- Posted by Jen Teeter

Tokyo: Keywords For The Future Of Foods

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I went to a really interesting workshop at the British Council in Tokyo sponsored by some people I know are thinking deeply about sustainability and environmental issues. The panel discussion was a bit unusual but allowed people to cue in ideas and pet topics. A good mix of unusual people joined and I had fun.

This was the first of a new series of monthly learning and networking events, The Green Leaders Forum: The Future of Food @ British Council.

GREEN LEADERS PANEL
- Luke Poliszcuk, eQualC Sustainability Communications
- Hiromi Matsubara, biopio inc., greenz.jp/en
- Jacob Reiner, Earth Embassy

Photos from the event here

It was pointed out from the start that Japanese people basically did not eat meat for about 1000 years, since it was outlawed in the 680s to the early Edo era (and even then, animals like horses and cattle (oxen or cows) were too precious to eat, as they were useful for the economy in other ways). A lot of people joined the discussion to say how it can be difficult to be a…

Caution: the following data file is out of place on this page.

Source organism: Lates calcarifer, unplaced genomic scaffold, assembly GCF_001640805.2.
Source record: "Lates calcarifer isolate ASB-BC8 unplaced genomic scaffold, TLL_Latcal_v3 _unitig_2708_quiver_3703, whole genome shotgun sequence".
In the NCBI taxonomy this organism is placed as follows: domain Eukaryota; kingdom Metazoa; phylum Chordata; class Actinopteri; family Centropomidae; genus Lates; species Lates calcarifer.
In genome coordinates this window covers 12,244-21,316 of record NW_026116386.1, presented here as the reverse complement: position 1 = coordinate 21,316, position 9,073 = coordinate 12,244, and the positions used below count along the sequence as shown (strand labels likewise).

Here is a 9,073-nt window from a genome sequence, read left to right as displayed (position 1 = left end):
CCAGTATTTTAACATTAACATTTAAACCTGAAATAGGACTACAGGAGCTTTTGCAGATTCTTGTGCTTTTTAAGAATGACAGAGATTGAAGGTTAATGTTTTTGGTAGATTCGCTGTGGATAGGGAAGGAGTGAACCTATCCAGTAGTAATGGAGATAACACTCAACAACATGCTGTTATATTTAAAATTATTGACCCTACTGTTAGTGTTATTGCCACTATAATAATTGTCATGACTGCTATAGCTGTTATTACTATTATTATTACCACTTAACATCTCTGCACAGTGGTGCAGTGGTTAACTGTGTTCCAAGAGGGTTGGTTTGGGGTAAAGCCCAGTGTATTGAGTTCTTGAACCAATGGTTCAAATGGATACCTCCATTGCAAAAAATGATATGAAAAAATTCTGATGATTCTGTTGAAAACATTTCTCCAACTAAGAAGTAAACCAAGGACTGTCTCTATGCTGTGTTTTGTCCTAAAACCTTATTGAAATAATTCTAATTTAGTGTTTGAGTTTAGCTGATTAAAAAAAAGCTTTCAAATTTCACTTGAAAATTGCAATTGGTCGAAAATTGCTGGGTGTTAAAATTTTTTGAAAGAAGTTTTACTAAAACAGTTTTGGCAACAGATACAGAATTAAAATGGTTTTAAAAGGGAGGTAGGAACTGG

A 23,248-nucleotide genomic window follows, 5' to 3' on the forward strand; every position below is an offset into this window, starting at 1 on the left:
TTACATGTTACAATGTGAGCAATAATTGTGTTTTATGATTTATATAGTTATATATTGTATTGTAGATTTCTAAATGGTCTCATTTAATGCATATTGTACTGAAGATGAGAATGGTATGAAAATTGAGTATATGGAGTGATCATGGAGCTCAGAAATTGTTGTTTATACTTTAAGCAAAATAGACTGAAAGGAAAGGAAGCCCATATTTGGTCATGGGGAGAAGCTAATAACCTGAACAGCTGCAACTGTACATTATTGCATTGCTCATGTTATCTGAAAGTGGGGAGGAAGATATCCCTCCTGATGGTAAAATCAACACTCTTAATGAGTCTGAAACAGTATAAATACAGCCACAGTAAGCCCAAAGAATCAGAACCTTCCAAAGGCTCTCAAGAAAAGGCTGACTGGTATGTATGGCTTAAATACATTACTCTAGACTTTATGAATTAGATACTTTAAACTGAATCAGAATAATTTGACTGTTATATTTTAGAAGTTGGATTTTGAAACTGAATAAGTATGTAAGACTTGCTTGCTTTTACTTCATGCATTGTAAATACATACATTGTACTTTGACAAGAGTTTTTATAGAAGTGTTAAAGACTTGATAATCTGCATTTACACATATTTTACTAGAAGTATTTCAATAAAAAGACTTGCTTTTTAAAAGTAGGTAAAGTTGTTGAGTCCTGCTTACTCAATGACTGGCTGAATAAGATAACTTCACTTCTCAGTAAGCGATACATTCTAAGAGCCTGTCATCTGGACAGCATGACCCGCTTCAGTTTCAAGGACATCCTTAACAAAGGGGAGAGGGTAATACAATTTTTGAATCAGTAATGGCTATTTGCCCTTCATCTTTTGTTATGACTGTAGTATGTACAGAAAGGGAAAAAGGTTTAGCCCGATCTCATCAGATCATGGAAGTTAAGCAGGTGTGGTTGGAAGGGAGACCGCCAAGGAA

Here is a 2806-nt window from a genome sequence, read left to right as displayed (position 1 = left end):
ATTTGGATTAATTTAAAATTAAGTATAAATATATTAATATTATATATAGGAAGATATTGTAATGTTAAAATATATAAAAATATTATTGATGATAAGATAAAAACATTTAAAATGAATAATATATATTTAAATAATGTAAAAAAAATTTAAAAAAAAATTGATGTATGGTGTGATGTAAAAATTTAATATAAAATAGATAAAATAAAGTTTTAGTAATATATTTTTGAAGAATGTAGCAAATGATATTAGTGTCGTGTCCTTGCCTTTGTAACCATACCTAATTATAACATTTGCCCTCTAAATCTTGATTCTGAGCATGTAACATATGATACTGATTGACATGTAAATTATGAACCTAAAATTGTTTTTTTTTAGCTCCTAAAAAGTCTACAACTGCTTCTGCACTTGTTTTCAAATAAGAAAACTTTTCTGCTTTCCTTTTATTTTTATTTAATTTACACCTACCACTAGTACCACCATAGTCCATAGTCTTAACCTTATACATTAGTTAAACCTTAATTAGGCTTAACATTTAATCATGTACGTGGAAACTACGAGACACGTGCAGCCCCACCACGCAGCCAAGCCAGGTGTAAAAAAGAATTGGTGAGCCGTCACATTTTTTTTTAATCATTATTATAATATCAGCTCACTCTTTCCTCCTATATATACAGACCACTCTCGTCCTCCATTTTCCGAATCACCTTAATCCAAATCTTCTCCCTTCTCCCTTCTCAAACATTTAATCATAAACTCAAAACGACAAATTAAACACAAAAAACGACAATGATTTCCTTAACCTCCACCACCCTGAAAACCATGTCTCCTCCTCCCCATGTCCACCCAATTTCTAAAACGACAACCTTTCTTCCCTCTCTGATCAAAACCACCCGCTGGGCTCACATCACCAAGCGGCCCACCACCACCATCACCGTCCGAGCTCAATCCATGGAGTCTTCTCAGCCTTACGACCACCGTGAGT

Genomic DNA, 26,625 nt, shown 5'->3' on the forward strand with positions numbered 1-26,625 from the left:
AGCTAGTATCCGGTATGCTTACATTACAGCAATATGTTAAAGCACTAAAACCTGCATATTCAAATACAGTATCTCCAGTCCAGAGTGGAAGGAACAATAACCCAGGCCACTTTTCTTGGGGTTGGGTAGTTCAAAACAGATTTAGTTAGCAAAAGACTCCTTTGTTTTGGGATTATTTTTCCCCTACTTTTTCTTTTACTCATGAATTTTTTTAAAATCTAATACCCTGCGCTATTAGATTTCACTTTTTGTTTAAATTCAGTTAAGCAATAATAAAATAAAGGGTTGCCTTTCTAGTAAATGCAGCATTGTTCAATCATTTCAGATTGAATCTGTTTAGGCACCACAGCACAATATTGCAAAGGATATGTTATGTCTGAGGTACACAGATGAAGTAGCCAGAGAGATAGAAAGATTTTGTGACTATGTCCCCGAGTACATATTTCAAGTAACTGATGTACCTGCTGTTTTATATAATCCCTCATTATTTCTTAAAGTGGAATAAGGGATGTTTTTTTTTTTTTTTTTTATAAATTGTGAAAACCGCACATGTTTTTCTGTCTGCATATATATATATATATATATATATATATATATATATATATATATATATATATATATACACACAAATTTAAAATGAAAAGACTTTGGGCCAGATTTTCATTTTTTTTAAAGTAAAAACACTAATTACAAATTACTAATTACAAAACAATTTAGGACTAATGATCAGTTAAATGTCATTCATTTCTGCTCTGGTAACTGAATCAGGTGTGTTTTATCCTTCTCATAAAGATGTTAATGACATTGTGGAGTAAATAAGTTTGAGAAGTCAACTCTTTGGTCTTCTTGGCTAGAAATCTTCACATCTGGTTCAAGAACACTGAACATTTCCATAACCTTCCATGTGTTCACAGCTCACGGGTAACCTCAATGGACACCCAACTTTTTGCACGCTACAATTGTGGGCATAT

Andy Couturier: A Different Kind of Luxury: Japanese Lessons in Simple Living and Inner Abundance

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The Kyoto JournalNews Page is featuring a book that demonstrates the kind of quality of life that many people in Japan (especially ecological peacebuilders) want to maintain and encourage: Andy Couturier’s A Different Kind of Luxury: Japanese Lessons in Simple Living and Inner Abundance has just been published by Stone Bridge Press.

"Raised in the tumult of Japan’s industrial powerhouse, the eleven men and women profiled in A Different Kind of Luxury have all made the transition to sustainable, deeply fulfilling lives in the mountains of Japan.

Based on Andy Couturier's popular articles in The Japan Times, this lushly-designed volume is a treasure chest of stories about real people who have created an abundance of time for contemplation, connecting with nature, and contributing to their communities." Read the great discussions between author and readers at the book blog here.